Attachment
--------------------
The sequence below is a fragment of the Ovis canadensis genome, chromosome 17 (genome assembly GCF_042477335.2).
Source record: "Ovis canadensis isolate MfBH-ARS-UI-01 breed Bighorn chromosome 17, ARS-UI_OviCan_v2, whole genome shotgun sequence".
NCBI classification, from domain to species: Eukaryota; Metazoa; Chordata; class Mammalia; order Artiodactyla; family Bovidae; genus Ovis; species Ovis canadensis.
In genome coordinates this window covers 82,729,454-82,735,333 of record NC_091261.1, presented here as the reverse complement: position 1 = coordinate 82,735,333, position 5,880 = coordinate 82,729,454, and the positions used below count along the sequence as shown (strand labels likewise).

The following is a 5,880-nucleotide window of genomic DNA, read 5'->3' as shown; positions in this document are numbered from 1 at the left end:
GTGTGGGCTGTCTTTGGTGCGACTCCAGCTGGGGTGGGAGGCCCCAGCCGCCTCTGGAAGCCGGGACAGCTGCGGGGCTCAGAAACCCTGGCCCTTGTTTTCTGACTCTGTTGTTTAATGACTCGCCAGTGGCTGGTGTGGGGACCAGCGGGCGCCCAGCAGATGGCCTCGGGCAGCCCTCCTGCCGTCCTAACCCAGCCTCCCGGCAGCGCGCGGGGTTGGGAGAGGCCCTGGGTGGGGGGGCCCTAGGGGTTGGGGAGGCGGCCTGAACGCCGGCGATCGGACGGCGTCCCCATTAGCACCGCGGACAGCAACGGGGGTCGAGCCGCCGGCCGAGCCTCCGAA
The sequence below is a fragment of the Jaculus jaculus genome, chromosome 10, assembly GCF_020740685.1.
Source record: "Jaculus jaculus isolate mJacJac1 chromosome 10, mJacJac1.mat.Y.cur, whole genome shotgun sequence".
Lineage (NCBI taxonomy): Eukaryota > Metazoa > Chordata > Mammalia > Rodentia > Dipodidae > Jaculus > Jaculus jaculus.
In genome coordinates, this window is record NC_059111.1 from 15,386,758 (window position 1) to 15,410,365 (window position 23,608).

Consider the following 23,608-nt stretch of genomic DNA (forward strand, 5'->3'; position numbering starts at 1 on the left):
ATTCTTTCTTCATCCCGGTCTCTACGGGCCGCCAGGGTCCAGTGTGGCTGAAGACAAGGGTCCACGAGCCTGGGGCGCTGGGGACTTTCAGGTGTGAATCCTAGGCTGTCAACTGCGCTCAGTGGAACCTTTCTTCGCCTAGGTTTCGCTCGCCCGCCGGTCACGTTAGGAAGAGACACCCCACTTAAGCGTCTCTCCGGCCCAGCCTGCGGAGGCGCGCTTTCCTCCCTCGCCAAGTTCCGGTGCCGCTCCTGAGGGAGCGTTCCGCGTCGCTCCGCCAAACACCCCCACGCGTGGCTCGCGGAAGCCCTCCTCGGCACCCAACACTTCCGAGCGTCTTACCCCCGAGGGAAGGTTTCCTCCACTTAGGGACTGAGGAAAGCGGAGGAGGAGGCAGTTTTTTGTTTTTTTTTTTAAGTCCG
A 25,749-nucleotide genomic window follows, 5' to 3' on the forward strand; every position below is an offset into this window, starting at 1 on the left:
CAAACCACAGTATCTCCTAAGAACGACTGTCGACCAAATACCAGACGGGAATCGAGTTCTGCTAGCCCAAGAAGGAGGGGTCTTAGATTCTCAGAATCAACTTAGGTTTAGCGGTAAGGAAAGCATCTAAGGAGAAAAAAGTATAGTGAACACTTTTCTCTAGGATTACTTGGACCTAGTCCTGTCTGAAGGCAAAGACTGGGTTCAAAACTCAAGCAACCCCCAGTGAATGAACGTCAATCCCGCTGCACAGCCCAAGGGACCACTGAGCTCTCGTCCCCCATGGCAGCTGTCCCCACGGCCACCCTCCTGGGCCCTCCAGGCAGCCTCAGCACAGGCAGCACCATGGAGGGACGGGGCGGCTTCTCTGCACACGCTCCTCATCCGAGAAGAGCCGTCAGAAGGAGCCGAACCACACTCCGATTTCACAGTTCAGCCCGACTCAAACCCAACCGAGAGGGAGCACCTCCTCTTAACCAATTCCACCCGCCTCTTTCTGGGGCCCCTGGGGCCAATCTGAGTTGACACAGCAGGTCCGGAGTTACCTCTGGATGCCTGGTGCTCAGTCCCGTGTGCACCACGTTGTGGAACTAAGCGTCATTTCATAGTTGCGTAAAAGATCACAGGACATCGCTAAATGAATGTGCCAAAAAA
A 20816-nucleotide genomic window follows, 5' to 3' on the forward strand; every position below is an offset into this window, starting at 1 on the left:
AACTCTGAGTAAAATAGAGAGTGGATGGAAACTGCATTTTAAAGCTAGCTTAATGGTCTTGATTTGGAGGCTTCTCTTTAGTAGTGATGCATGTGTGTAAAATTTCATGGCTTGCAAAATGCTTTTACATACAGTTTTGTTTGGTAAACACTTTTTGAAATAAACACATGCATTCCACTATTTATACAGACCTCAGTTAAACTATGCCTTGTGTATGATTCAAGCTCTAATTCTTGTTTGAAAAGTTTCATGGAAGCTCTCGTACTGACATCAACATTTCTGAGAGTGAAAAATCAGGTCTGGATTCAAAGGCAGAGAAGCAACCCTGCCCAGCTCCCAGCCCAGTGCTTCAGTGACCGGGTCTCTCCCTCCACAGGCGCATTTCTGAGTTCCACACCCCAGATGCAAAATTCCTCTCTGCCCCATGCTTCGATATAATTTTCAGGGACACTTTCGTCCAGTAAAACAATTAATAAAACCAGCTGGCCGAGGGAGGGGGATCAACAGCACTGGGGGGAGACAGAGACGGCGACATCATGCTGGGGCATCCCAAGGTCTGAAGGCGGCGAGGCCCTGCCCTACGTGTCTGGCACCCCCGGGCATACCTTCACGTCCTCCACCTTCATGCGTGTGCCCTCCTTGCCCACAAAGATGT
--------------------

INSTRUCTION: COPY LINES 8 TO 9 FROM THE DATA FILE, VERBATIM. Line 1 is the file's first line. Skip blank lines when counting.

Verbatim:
Source record: "Jaculus jaculus isolate mJacJac1 chromosome 10, mJacJac1.mat.Y.cur, whole genome shotgun sequence".
Lineage (NCBI taxonomy): Eukaryota > Metazoa > Chordata > Mammalia > Rodentia > Dipodidae > Jaculus > Jaculus jaculus.